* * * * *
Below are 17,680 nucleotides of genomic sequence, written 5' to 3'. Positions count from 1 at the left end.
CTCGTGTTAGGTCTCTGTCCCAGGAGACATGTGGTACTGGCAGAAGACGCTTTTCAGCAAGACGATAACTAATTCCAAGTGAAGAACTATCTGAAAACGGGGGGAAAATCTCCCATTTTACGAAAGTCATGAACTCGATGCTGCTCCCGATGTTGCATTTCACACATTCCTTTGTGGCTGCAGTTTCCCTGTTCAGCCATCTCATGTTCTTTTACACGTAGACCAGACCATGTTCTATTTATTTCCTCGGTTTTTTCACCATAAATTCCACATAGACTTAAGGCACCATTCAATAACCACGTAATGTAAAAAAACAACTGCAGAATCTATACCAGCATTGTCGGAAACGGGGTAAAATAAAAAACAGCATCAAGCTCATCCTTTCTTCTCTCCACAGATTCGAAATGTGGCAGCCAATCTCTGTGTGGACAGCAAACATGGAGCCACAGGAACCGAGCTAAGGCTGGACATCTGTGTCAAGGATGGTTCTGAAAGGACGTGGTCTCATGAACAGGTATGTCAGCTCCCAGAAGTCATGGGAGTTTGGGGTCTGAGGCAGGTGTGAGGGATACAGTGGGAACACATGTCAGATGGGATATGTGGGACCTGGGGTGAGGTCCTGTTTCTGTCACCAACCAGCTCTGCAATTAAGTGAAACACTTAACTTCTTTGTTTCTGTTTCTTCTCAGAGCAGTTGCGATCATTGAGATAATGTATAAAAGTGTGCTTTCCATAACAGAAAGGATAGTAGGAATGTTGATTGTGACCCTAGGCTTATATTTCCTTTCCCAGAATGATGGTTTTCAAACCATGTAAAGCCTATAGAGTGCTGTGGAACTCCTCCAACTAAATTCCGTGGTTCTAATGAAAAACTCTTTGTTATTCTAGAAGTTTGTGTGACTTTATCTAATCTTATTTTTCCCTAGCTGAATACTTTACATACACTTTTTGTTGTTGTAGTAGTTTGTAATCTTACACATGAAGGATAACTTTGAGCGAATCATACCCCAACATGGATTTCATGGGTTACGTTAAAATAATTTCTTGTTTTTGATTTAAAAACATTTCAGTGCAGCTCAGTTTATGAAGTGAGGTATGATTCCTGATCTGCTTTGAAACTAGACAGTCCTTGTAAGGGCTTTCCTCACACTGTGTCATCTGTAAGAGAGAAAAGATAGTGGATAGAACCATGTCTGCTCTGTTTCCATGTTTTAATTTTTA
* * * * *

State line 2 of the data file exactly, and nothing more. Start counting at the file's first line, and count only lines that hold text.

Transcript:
CTCGTGTTAGGTCTCTGTCCCAGGAGACATGTGGTACTGGCAGAAGACGCTTTTCAGCAAGACGATAACTAATTCCAAGTGAAGAACTATCTGAAAACGGGGGGAAAATCTCCCATTTTACGAAAGTCATGAACTCGATGCTGCTCCCGATGTTGCATTTCACACATTCCTTTGTGGCTGCAGTTTCCCTGTTCAGCCATCTCATGTTCTTTTACACGTAGACCAGACCATGTTCTATTTATTTCCTCGGTTTTTTCACCATAAATTCCACATAGACTTAAGGCACCATTCAATAACCACGTAATGTAAAAAAACAACTGCAGAATCTATACCAGCATTGTCGGAAACGGGGTAAAATAAAAAACAGCATCAAGCTCATCCTTTCTTCTCTCCACAGATTCGAAATGTGGCAGCCAATCTCTGTGTGGACAGCAAACATGGAGCCACAGGAACCGAGCTAAGGCTGGACATCTGTGTCAAGGATGGTTCTGAAAGGACGTGGTCTCATGAACAGGTATGTCAGCTCCCAGAAGTCATGGGAGTTTGGGGTCTGAGGCAGGTGTGAGGGATACAGTGGGAACACATGTCAGATGGGATATGTGGGACCTGGGGTGAGGTCCTGTTTCTGTCACCAACCAGCTCTGCAATTAAGTGAAACACTTAACTTCTTTGTTTCTGTTTCTTCTCAGAGCAGTTGCGATCATTGAGATAATGTATAAAAGTGTGCTTTCCATAACAGAAAGGATAGTAGGAATGTTGATTGTGACCCTAGGCTTATATTTCCTTTCCCAGAATGATGGTTTTCAAACCATGTAAAGCCTATAGAGTGCTGTGGAACTCCTCCAACTAAATTCCGTGGTTCTAATGAAAAACTCTTTGTTATTCTAGAAGTTTGTGTGACTTTATCTAATCTTATTTTTCCCTAGCTGAATACTTTACATACACTTTTTGTTGTTGTAGTAGTTTGTAATCTTACACATGAAGGATAACTTTGAGCGAATCATACCCCAACATGGATTTCATGGGTTACGTTAAAATAATTTCTTGTTTTTGATTTAAAAACATTTCAGTGCAGCTCAGTTTATGAAGTGAGGTATGATTCCTGATCTGCTTTGAAACTAGACAGTCCTTGTAAGGGCTTTCCTCACACTGTGTCATCTGTAAGAGAGAAAAGATAGTGGATAGAACCATGTCTGCTCTGTTTCCATGTTTTAATTTTTA